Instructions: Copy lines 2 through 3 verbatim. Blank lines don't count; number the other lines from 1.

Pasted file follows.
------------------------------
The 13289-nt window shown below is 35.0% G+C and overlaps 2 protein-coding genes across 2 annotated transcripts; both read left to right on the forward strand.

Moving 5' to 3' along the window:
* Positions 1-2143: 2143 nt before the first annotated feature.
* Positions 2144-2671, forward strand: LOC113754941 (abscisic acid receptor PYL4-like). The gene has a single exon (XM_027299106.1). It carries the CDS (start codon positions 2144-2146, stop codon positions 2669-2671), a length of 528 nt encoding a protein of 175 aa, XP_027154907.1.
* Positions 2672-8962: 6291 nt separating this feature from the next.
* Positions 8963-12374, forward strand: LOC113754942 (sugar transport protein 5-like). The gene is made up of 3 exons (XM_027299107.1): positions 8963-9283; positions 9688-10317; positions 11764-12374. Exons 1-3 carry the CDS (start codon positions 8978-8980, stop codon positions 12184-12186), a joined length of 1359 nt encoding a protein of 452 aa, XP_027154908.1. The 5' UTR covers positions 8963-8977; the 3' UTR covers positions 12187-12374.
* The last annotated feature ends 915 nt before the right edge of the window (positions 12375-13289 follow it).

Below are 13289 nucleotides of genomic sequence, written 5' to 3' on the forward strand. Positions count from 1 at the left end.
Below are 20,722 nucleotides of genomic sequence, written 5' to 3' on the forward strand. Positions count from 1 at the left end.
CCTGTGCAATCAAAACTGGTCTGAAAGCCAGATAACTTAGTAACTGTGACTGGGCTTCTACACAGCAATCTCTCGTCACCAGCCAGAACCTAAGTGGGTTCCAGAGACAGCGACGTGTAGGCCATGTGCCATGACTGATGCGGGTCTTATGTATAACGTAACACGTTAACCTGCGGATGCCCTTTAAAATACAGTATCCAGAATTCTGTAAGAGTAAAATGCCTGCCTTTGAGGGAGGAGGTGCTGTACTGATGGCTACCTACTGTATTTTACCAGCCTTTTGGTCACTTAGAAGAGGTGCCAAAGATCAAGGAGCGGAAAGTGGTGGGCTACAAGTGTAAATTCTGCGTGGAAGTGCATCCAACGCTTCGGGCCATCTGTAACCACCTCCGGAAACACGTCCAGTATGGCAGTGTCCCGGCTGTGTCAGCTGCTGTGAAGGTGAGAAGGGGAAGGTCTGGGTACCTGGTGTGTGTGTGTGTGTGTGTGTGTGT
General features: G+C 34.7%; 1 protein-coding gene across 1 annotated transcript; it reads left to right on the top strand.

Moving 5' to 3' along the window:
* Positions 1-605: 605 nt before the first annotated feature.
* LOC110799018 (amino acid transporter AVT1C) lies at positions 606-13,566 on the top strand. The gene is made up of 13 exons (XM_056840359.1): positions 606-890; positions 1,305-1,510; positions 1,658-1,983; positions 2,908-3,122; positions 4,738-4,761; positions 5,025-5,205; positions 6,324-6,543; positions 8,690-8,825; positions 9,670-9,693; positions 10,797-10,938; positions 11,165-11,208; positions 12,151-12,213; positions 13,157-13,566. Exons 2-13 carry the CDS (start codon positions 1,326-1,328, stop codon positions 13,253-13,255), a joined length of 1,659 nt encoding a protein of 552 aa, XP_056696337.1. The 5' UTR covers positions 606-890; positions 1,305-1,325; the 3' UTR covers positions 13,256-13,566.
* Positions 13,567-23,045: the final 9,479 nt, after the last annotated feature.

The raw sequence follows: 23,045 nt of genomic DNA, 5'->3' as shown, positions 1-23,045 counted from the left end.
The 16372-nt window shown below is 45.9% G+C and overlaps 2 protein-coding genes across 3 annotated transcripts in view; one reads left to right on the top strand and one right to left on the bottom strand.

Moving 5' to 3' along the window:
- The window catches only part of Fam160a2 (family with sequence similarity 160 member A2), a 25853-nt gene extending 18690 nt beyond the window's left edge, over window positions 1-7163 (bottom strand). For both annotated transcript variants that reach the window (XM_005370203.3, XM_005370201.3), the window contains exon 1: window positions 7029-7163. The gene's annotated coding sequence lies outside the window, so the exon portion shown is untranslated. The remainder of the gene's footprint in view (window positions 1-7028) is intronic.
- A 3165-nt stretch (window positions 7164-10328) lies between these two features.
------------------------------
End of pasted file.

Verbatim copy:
Moving 5' to 3' along the window:
* Positions 1-2143: 2143 nt before the first annotated feature.